2012 was the year of my big experiment: trying out various forms of social media for academic purposes. I was in many ways a social media novice when I began, as I had only really dabbled in Facebook, Academia.edu and LinkedIn before my period of experimentation began. But around the middle of last year I made the decision to jump in with both feet and try as many social media platforms as I could, all in the name of sociological experimentation as well as personal interest in what I could achieve using these tools.

Here are some of the things I have learnt thus far:

  • Twitter is an invaluable tool for academics. Through using Twitter I have made wonderful connections with a range of people I never would have encountered otherwise across a diversity of countries. I have had fascinating conversations in real time not only with other sociologists but also bioethicists, philosophers, nutritionists, anthropologists, fat activists, medical practitioners, graduate students, health care administrators, people working in digital technology development for medicine and  health  … the list goes on. Using Twitter I have been able to share not only links to my own research and blog posts, but also to many other news items, blog posts and academic articles and have benefited enormously from other people’s sharing of such information.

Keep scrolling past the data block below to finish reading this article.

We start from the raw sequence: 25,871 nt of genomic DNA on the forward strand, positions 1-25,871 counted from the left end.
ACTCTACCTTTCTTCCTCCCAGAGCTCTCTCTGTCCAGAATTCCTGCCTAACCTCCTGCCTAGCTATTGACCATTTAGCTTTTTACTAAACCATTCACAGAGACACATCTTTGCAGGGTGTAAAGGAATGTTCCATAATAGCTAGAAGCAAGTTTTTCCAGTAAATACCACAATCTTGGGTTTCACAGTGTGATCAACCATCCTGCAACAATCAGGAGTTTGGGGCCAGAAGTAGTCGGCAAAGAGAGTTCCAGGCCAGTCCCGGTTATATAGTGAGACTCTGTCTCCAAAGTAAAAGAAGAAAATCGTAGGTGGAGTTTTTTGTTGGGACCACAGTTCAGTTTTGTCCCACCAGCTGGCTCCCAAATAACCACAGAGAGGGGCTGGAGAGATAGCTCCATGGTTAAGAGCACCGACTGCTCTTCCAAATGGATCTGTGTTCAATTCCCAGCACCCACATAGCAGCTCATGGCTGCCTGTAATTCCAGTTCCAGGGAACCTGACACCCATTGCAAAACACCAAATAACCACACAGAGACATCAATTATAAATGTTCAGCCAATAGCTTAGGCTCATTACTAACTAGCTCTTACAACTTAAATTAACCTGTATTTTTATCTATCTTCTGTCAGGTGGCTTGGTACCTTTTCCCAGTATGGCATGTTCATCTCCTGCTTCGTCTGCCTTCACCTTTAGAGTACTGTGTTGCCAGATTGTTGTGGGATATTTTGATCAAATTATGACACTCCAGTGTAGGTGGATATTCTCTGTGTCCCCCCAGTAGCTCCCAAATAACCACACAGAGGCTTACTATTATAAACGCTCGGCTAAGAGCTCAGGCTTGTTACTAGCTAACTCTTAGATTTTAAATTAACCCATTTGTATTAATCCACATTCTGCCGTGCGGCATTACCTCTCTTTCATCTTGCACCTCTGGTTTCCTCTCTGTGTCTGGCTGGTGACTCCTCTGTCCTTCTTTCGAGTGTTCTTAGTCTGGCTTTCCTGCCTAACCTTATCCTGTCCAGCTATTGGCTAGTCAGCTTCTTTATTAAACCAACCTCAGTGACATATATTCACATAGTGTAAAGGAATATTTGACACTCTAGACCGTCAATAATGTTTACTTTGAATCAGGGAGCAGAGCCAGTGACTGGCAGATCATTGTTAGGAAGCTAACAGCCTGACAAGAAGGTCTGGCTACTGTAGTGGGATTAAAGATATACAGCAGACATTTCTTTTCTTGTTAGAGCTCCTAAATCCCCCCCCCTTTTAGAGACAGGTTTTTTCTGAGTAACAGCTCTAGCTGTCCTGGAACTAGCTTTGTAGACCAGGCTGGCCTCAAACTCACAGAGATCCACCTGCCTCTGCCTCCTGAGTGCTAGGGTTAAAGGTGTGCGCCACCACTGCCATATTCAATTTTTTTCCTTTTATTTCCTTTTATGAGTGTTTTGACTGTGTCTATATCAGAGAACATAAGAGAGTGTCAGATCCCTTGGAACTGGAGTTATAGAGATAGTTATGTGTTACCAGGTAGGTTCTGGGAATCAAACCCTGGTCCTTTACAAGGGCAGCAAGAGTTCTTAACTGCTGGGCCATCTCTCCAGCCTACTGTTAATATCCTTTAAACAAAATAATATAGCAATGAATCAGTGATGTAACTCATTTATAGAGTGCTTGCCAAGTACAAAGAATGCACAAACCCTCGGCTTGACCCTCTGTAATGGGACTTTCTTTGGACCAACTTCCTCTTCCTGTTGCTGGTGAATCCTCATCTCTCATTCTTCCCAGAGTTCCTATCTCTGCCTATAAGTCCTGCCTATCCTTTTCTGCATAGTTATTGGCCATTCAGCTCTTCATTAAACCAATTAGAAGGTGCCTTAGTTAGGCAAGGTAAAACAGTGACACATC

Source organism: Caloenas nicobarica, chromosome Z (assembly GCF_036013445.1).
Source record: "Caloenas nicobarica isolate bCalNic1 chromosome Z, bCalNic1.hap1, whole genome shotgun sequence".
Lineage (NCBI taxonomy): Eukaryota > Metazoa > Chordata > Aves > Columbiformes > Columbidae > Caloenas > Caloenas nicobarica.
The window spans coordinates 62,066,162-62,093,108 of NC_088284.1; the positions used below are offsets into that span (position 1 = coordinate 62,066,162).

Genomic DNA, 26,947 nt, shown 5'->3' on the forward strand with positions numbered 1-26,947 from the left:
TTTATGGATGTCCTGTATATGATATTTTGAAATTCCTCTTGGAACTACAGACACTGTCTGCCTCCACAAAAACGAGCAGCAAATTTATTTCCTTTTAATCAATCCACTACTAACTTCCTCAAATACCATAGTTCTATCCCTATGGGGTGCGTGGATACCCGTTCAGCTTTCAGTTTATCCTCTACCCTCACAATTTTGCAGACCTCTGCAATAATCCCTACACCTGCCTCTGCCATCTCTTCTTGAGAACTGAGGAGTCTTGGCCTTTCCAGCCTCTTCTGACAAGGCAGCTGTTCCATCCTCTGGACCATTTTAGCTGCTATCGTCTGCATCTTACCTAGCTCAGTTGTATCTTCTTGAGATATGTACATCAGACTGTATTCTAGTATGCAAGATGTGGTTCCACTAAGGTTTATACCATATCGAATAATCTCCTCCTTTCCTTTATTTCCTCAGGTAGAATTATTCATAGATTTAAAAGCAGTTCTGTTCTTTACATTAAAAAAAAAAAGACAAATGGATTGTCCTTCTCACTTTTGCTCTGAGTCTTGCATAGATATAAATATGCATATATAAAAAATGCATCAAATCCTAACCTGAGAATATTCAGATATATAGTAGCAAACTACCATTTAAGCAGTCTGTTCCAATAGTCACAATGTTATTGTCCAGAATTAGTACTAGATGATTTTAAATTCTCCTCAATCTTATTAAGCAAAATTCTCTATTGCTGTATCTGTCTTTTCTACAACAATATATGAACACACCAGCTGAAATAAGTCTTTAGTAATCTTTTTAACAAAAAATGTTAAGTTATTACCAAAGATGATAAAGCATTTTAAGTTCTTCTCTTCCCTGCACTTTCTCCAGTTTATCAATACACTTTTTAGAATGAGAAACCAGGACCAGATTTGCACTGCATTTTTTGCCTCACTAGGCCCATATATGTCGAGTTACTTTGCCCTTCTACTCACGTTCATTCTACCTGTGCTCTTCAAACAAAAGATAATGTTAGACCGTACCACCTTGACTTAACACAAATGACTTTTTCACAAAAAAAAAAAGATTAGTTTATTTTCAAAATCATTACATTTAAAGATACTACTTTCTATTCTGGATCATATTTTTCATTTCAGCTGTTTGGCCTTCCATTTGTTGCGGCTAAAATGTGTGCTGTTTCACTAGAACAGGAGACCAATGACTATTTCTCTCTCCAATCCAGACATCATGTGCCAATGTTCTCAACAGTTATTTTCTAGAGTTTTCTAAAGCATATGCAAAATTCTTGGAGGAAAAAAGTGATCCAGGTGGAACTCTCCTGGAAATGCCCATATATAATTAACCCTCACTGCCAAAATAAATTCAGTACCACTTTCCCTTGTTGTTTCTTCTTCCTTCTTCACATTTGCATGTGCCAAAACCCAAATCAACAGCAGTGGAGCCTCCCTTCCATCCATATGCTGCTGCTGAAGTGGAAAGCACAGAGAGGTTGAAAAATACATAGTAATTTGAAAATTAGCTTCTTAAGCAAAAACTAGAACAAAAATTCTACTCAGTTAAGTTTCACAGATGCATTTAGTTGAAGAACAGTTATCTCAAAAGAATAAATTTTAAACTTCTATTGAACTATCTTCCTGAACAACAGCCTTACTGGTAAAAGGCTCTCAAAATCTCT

• Starting my own blog has also been a great decision. My posts have allowed me to share some thoughts quickly and easily with anyone who cares to read them, and to engage in a conversation with those who have taken the trouble to comment. Allowing my research and ideas to reach a much wider readership has been a major benefit of blogging.
  • I discovered Pinterest, and have used it extensively to gather material for research purposes. Several of my recent publications have now included hyperlinks to one or more of my Pinterest boards to allow readers to view the materials to which I refer. I recently presented at an academic conference using two of my Pinterest boards simply by calling up the links on the laptop provided on the podium and showing relevant images as I talked.